When I was a little boy, what I feared most were the masqueraders. Do you know who the masqueraders are? They’re human beings wearing masks or with writings on their faces and costumed in scary materials from top to down, sometimes walking on stilts. You would usually come across them during local festivals or sometimes at Christmas, asking for money. I ran as fast as my legs would carry me anytime I saw them. I thought they were from another planet and not from Earth. As I grew up, I realized that they were gentle human beings and even relatives and known people from my community.
If you ask me to describe genetically modified organisms (GMOs) today, this example will be the best description I will give. Thanks to the work of anti-science groups, a lot of people in Africa today see GMOs as scarecrows and masqueraders when in fact the opposite is true. The age-old saying that it’s easier to build than to destroy has proven to be true in the case of GMOs. And so is the popular saying that bad news travels fast.
Despite all the evidence that GMOs are safe, as has been confirmed by a countless number of renowned world science institutions, the activities of anti-GMO groups continue to create doubts in the minds of people. The Food and Agricultural Organisation, European Union Commission, National Academy of Arts and Sciences, Ghana’s Food and Drugs Authority and the Council for Scientific and Industrial Research (CSIR) have all repeatedly confirmed the safety of GMOs.
But a small number of loud, anti-science groups continue to feed the populace with misinformation about this noble technology that has helped boost the incomes of smallholder farmers in South Africa, several Southern American countries and even in neighbouring Burkina Faso.
In South Africa, for example, work on the introduction of biotech crops started in 1997 and the country has since made a lot of progress with its application. Estimates are that between 1998 and 2015, economic gain from GM crops to South Africa stood at $2.1 billion. More than 80 percent of maize and soya grown in South Africa is GM, but no one has ever died or gotten cancer or kidney failure from consuming them.
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The story is the same in the United States of America, where GMOs are even more widely consumed and haven’t killed anyone. Before Burkina Faso pulled brakes, for political reasons, on growing Bt cotton, it was estimated that the amount of additional profit gained by farmers averaged about 51 percent in savings on labour for spraying and investments in chemicals. A national study has shown that the introduction of Bt cultivars in Burkina Faso led to a 22 percent increase in yield over conventional cultivars.
No one died in Burkina Faso from the introduction of Bt cotton there. In fact, farmers reported that the introduction of GMO cotton was good for their health. When they used conventional cotton seeds, they sprayed their cotton fields with chemicals between 7 and 10 times per planting season to control pests but were doing so only twice with GMO cotton. The positive examples of growing GMOs from Brazil to Argentina and several other countries are endless.
Ghana passed the National Biosafety Act 2011 to allow for the commercialisation of GMOs in the country. Trials are ongoing by the CSIR as part of regulatory processes before they will be allowed onto the market. The big question on the minds of several people in the country is, should Ghana accept GMOs or allow the critics whose arguments are unscientific but emotional to have their way? Are GMOs scarecrows or heaven-sent doves? I believe the latter is the case.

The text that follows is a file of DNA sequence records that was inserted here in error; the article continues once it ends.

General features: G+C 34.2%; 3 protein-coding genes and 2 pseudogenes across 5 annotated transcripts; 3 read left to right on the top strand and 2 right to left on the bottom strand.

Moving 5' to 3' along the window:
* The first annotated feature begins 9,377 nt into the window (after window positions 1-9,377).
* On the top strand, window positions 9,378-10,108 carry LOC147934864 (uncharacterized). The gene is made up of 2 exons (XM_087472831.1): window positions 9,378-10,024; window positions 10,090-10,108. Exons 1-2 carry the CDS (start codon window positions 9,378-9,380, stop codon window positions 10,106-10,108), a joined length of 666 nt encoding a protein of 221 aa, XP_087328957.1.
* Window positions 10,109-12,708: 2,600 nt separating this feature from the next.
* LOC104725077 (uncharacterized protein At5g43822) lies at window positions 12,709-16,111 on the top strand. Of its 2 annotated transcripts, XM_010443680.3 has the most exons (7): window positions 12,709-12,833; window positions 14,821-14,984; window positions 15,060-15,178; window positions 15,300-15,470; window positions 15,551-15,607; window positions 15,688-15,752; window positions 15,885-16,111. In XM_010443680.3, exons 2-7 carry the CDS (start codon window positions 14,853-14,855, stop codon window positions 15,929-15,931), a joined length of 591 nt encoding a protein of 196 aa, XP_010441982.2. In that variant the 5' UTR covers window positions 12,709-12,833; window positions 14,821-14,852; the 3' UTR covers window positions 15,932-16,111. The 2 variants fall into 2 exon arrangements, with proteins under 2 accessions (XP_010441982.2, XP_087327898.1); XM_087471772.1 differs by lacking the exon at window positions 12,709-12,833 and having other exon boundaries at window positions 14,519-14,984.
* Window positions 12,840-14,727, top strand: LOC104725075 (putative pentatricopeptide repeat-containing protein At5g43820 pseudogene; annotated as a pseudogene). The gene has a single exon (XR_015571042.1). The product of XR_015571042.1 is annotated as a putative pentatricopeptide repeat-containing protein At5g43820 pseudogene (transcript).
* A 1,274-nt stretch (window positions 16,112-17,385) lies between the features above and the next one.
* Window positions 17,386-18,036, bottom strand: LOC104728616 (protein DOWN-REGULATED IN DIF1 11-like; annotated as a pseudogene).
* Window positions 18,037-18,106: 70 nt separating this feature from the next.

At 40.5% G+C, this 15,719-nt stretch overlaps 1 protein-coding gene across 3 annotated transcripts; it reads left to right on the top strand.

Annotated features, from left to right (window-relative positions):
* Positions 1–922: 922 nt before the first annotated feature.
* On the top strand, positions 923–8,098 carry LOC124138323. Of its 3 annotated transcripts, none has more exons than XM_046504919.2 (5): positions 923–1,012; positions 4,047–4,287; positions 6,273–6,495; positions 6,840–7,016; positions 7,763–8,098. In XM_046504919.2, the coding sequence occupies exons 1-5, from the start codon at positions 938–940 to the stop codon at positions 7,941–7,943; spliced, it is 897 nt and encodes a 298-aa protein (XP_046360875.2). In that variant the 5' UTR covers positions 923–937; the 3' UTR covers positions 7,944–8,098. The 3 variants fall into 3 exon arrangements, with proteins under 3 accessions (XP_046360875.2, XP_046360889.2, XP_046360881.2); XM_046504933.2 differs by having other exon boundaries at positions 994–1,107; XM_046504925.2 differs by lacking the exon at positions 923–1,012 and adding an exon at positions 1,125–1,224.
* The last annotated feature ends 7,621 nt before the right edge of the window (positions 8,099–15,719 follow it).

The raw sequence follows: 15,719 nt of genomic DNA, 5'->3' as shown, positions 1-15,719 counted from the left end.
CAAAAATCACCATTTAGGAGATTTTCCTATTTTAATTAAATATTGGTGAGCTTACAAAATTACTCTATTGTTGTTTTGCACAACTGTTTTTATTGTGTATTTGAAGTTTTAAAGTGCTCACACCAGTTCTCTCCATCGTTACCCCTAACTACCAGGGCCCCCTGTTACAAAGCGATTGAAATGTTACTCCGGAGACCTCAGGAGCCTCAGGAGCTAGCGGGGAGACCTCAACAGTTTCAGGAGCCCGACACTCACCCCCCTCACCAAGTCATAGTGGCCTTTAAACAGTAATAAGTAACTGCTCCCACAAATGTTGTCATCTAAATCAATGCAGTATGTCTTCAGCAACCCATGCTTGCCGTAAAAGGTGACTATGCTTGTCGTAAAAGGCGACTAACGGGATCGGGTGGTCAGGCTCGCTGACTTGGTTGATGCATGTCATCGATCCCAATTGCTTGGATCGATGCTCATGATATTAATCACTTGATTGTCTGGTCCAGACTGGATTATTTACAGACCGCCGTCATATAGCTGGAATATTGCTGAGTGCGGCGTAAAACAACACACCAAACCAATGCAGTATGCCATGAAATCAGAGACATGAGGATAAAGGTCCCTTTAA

If you are a farmer like me and you knew the risk and dangers associated with the overuse of chemicals on our farms just to control pests, and if you were personally impacted by the destruction that pests and diseases can cause to crops and how that is making farmers lose yields, you would agree with me that there is no way that anti-science activists should be allowed to have their way.
The refusal to apply technology to food production is a bigger danger to our health as a people than the adoption of GMOs. As a retired extension officer, I visited farms as part of my job to educate farmers. I saw with my own eyes how farmers sprayed their ripe eggplants with chemicals just a few hours before harvesting. This is despite the education we give them that they should allow at least some days to two weeks between final spraying and harvesting.
No wonder research done some years ago in Ghana showed some vegetables collected from the market and taken to the laboratory for tests had chemical residues on them. So, if plants can be genetically engineered to be pest-resistant so as to help reduce the use of pesticides on crops, why shouldn’t we embrace it?
The lack of understanding, ignorance, and misinformation in the public domain about the use of modern technology in agriculture needs to be corrected. Not embracing technology amounts to taking all of us back to the stone-age and we should not allow that to happen. GMOs are obviously not the silver bullet to dealing with all the food security challenges the world faces today. But for a sustained food production, GMO technology is obviously one of the key tools that farmers like me should be allowed to have.
GMO technology simply involves moving the desired gene from one material to another to produce an improved variety. We have been doing this for God knows how many years now through conventional plant breeding methods. So why the brouhaha?
The clarion call from us, the farmers, is that we want to have the freedom to access biotechnology as a tool to help deal with the challenges on our farms. Improved seeds are a need and not a luxury. We need GMO seeds in Africa to be able to feed the increasing population on our continent, help improve food security and reduce poverty.
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